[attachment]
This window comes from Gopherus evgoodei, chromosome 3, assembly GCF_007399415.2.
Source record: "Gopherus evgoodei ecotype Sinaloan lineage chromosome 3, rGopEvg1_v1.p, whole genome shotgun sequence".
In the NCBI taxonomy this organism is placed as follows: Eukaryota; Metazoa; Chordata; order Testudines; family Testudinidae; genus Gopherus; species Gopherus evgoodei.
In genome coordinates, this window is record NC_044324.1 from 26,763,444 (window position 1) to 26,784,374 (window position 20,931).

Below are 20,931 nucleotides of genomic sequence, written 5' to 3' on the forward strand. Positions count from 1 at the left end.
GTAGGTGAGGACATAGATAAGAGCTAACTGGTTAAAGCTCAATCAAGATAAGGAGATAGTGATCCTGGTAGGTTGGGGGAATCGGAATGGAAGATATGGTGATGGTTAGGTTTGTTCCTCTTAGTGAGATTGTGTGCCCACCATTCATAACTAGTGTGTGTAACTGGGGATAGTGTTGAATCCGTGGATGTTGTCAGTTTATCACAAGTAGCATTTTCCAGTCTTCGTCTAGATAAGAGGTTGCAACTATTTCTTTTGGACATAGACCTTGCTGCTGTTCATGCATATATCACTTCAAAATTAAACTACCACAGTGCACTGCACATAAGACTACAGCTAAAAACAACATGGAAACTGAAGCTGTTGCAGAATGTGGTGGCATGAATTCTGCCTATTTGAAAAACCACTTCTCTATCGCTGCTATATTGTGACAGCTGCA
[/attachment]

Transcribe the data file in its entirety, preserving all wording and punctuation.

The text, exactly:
This window comes from Gopherus evgoodei, chromosome 3, assembly GCF_007399415.2.
Source record: "Gopherus evgoodei ecotype Sinaloan lineage chromosome 3, rGopEvg1_v1.p, whole genome shotgun sequence".
In the NCBI taxonomy this organism is placed as follows: Eukaryota; Metazoa; Chordata; order Testudines; family Testudinidae; genus Gopherus; species Gopherus evgoodei.
In genome coordinates, this window is record NC_044324.1 from 26,763,444 (window position 1) to 26,784,374 (window position 20,931).

Below are 20,931 nucleotides of genomic sequence, written 5' to 3' on the forward strand. Positions count from 1 at the left end.
GTAGGTGAGGACATAGATAAGAGCTAACTGGTTAAAGCTCAATCAAGATAAGGAGATAGTGATCCTGGTAGGTTGGGGGAATCGGAATGGAAGATATGGTGATGGTTAGGTTTGTTCCTCTTAGTGAGATTGTGTGCCCACCATTCATAACTAGTGTGTGTAACTGGGGATAGTGTTGAATCCGTGGATGTTGTCAGTTTATCACAAGTAGCATTTTCCAGTCTTCGTCTAGATAAGAGGTTGCAACTATTTCTTTTGGACATAGACCTTGCTGCTGTTCATGCATATATCACTTCAAAATTAAACTACCACAGTGCACTGCACATAAGACTACAGCTAAAAACAACATGGAAACTGAAGCTGTTGCAGAATGTGGTGGCATGAATTCTGCCTATTTGAAAAACCACTTCTCTATCGCTGCTATATTGTGACAGCTGCA